San Francisco Bay native Marc Smirnoff became a Southerner by accident in 1989, after his car broke down in Mississippi. He took a job in an Oxford book store and became fascinated by – and hooked on – the great Southern writers. And he never went back home.
Three years into his Deep South residency, he founded the Oxford American.
Published quarterly, the Oxford American is a compendium of writing (and art, and photography) by Southerners, about Southerners, and about the Southern experience.
Smirnoff will be at the Savannah Book Festival Saturday, ostensibly to promote the 2008 collection The Oxford American Book of Great Music Writing, which includes essays by Robert Palmer, Jerry Wexler, Nick Tosches and Elizabeth Wurtzel, among others.
He’ll also talk about the Oxford American, which has – despite its impressive roster of marquee names and supply of top–drawer content – has gone belly–up on more than one occasion, only to rise, phoenix–like, from the literary grave.
On the magazine’s bumpy legacy:
“In one way, it just seems to me to be part of our story. Certainly I wish I could focus on editorial matters solely. But this magazine has died three or four times, and it keeps coming back. So yes, the financial troubles may tell us something about the Oxford American, but maybe so do the returns. I just believe that if something is worth fighting for, you hold onto that pledge through the good times and the bad times And frankly, when we get the honor of publishing some of the writing from the South, it makes up for all the turmoil. What the hell’s a little turmoil?”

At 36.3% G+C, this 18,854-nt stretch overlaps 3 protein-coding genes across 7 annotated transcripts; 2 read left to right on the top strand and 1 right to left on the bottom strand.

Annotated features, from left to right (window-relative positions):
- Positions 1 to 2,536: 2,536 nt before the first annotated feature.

On the importance of music in Southern culture:
“I’ll take pains to remind people that these American cultural genres – jazz, rock ‘n’ roll, blues, country – came from the South. You could even argue for R&B and soul and others. But these art forms are not just for Southerners; people all over the world are affected deeply by the music that was born in the South. So when it finally occurred to us that we should plunge into southern music, it seemed like we should have done it from Day One.”
On the pride of accomplishment:
“I feel that way when we’re working on it. When the issue comes out, I sort of disengage. Maybe that’s a psychological necessity on my part. To me, once we put it out there’s no more we can do. Flaws and all. But this reminds me of how Peter Guralnick described Jerry Lee Lewis – he called him ‘Imperfect Perfection.’ Or it might have been ‘Perfect Imperfection.’ I don’t mind the flaws and the imperfections – well, I wish the magazine were perfect – as long as we’re trying to be honest and insightful, are we’re alive.”
New and beautiful things in this writing:
“I actually still feel cultural shock every day, and it amazes me. I still feel like an outsider in the region. And I think that’s sort of healthy for my position. I’ve heard people say ‘Why do you think we need some Californian coming over here telling us how Southern everything is?’ Obviously, I don’t write everything – I don’t write practically any of it. All I’m doing ... maybe an outsider’s eyes are a little bit fresher. A little more dazzled by some of the things natives take for granted. To me, it’s still a totally fresh experience. There’s no way a magazine running 24/7 could convey the endless complexities in stories in the South. We’ve never even tried to do that, because we acknowledge that it’s impossible.”
Savannah Book Festival
Festival Day: Saturday, Feb. 19 10 a.m.–5:30 p.m. in Telfair Square
Marc Smirnoff speaks at 3:30 p.m. in the Jepson–Nieses Auditorium